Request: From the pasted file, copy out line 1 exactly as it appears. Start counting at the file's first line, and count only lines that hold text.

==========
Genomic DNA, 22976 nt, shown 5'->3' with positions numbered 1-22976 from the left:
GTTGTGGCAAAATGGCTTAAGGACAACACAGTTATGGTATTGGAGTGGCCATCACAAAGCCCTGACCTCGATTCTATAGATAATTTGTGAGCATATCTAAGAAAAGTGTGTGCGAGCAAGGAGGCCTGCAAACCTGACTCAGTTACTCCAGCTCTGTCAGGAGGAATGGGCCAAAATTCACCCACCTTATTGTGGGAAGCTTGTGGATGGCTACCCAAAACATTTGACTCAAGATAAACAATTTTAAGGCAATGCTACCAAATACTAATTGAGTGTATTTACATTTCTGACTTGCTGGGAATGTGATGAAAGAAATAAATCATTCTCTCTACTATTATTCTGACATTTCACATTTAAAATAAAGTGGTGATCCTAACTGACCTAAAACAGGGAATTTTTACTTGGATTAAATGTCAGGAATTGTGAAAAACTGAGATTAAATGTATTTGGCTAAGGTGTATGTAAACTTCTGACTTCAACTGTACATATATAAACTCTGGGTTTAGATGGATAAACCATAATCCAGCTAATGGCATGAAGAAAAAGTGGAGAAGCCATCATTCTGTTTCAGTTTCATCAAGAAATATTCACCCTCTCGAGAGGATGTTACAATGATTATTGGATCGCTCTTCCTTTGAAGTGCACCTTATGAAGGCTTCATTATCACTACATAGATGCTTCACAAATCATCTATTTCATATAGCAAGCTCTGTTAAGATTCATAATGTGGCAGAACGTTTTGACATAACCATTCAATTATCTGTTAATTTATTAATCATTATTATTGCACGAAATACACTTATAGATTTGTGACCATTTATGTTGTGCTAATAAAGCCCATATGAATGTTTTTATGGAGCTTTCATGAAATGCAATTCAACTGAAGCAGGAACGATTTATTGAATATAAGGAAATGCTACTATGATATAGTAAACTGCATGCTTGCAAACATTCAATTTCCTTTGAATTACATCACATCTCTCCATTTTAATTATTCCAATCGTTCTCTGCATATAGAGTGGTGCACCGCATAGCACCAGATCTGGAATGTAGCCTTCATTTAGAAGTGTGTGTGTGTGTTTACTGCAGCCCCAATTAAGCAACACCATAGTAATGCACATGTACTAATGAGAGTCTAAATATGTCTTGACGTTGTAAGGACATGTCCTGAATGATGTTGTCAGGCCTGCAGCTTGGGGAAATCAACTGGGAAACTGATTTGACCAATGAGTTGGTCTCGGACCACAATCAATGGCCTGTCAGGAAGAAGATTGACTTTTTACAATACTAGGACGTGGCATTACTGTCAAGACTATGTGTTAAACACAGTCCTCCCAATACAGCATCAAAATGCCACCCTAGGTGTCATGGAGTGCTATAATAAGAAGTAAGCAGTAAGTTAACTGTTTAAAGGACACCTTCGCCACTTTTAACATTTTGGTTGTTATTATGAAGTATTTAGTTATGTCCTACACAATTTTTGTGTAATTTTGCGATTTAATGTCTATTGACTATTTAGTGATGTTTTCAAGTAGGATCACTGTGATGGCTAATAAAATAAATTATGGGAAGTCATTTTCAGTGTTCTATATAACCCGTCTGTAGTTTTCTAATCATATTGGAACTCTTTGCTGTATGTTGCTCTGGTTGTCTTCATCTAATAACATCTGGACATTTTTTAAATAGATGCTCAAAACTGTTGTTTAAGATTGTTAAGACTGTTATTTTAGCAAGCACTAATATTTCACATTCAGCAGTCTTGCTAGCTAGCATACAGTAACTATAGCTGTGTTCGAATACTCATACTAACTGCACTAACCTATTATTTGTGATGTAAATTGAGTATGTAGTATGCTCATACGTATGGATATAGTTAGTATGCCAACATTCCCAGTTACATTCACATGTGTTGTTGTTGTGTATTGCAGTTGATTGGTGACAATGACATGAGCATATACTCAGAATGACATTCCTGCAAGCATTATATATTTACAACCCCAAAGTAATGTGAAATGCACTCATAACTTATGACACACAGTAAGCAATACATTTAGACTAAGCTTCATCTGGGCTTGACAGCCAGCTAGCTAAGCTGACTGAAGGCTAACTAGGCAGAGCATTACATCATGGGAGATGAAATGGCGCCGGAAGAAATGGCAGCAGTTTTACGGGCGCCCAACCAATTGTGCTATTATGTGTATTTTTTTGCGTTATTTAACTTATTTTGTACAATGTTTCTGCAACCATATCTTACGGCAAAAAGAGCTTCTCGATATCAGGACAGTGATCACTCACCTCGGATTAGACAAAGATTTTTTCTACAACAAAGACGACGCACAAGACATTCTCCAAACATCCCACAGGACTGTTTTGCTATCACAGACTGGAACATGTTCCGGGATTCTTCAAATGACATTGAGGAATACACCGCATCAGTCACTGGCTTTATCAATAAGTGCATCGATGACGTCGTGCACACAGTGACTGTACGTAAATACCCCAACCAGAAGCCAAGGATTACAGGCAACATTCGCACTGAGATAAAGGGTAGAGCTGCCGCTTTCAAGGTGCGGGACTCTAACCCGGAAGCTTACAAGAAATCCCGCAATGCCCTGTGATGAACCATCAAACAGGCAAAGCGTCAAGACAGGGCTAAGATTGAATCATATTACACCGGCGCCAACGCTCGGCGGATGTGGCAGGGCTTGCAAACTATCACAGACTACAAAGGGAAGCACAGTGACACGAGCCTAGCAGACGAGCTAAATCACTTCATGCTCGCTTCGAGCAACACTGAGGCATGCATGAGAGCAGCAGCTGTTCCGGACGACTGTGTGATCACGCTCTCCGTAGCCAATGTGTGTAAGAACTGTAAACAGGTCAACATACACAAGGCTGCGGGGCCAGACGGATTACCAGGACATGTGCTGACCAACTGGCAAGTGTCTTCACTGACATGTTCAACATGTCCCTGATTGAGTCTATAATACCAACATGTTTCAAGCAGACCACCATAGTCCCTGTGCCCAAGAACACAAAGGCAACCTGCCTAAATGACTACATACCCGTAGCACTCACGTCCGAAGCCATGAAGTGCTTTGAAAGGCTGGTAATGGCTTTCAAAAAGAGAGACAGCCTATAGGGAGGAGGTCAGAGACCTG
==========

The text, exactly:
Genomic DNA, 22976 nt, shown 5'->3' with positions numbered 1-22976 from the left: